They are known as a pest insect because they cohabit with humans in dwellings, especially in kitchens, where some species can carry disease organisms like Salmonella, which may cause gastroenteritis, dysentery, tuberculosis, hepatitis and typhoid fever.
Cockroaches can also carry viruses and eggs of worm parasites and the health threat posed by cockroach populations closely cohabiting with humans justifies their control.
Most native Australian cockroaches are found among the vegetation, leaf litter and soil of undisturbed habitats. There are only a small number of pest cockroaches, most are introduced species and this article describes the main pest cockroaches and suggests preventative and practical control methods.
After mating, eggs develop in the female in a purse-shaped egg case called the ootheca, which can contain between 12 and 40 eggs, depending on the species. The ootheca may be glued to a surface and left unattended or dropped just prior to hatching.
Immature cockroaches, referred to as nymphs, emerge from the egg cases. Nymphs look like small versions of the adults but do not have wings. The nymphs grow into adults through a number of moults which takes between two months and a year, and then live as adults from a few months to over a year, depending on the species. During her adult life, a female may produce between 5 and 30 oothecae.
Cockroaches are omnivorous, which means they eat virtually any organic matter.
The pest species of cockroach are gregarious, forming groups of adults and immature nymphs. They are mostly nocturnal creatures, hiding during the day. Cockroach activity during the day indicates a cockroach overpopulation. Most pest species need ready access to water.
Types of pest cockroaches
The body of an adult German cockroach is about 12mm long. It is beige to light brown in colour, with two dark stripes on the back of its head. It is the most widespread and successful cockroach and is commonly found in homes, restaurants, food processing plants, supermarkets and warehouses.
The German cockroach seeks warm moist conditions with access to food and water. They are common in domestic kitchens and commercial food-handling areas and are active at night, hiding during the day in dark, secure places. They seek out moist areas near sinks, dishwashers, cracks and crevices in the pantry, kitchen and bathroom cupboards, under electrical, heating and cooking appliances and inside wall cavities or behind skirting boards for their homes. They can often be seen on the undersides of drawers or benchtops.
Although adults are winged, this cockroach rarely flies. Dispersal is mainly through individuals or egg cases attached to food containers, cartons, fridges, stoves and other appliances or materials brought into a building.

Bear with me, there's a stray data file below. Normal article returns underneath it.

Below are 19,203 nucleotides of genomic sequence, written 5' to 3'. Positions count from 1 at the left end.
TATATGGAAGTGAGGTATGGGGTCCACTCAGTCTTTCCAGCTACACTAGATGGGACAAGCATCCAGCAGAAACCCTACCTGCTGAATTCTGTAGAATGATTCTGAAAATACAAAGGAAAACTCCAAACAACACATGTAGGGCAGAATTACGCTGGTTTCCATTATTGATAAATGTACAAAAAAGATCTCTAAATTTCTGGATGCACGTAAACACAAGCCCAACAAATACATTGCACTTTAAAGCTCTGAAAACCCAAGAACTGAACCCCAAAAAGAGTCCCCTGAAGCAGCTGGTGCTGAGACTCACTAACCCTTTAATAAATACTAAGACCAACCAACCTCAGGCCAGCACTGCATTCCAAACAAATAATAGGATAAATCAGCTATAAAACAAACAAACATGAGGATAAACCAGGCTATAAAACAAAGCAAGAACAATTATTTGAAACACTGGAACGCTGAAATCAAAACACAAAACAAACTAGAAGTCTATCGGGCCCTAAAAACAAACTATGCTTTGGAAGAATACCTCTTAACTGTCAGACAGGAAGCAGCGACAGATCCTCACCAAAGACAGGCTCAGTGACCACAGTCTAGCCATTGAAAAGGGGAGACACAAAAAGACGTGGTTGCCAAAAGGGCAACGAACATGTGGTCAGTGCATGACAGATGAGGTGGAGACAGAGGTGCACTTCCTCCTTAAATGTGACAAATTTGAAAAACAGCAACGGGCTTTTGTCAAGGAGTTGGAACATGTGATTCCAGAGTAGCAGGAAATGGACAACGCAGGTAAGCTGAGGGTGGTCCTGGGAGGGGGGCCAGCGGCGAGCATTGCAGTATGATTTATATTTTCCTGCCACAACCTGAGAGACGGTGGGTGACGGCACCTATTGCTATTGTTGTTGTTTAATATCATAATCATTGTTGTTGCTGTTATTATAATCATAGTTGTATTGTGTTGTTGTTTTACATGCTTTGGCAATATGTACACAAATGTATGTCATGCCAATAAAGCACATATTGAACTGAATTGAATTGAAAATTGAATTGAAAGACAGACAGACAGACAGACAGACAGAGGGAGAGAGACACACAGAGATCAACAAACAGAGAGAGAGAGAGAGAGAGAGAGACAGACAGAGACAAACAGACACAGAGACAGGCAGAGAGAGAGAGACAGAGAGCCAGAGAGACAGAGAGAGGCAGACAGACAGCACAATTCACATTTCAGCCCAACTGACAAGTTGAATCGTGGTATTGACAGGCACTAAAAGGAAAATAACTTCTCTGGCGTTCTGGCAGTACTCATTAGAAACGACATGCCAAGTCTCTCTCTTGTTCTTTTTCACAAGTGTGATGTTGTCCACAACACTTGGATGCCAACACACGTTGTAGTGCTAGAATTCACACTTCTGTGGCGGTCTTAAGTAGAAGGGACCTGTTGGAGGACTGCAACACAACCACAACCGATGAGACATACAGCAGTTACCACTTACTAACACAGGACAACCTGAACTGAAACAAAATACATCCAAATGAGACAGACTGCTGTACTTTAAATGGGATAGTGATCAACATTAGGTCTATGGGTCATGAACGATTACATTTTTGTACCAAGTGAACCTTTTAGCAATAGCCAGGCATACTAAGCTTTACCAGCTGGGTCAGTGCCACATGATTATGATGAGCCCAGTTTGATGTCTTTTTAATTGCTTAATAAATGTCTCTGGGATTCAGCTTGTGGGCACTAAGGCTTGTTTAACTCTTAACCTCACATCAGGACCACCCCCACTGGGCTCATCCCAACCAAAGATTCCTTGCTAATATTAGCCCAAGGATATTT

German cockroaches do not thrive in locations away from humans or human activity. The German cockroach is the most prolific breeder of cockroach species. The female lives up to six months and carries an egg capsule containing 30 to 40 eggs. Development from egg to adult can occur in 45 days, during which the nymphs moult six times.
Because of the rapid breeding, a small initial infestation can become a major problem within a few months.
The American cockroach is the largest of the cockroach pest species. Its adult body is 30 to 50mm in length and is reddish brown with a yellowish band behind the head. It lives in warm, moist, dark conditions – indoors in colder regions, but mainly outdoors in warmer regions. Its preferred daytime habitats are the warm, dark, moist locations associated with sewers, and wall, roof and subfloor voids. They often congregate around hot water pipes, fridge motors, boilers and other heating appliances.
The American cockroach prefers decaying, organic matter, but will feed on a wide variety of plant and animal material. They fly readily and are attracted to lights, especially on warm summer nights. They can often be seen around stormwater drains during summer.
The female life span is up to two years. Even though the incubation period of eggs is five to eight weeks, under ideal conditions they quickly reach plague proportions. An adult without food or a water source may survive for about two to three months.
Native Australian black cockroach
The native Australian black cockroach is commonly found indoors during the summer months. It is black with a white margin and grows to 35mm in length and is wingless, even in the adult stage.
This cockroach is primarily an outside species which feeds on decaying plant material. It is not a recognised carrier of disease because of its preference for leaf litter over human refuse. In summer it comes inside to shelter from the heat.
Brown banded cockroach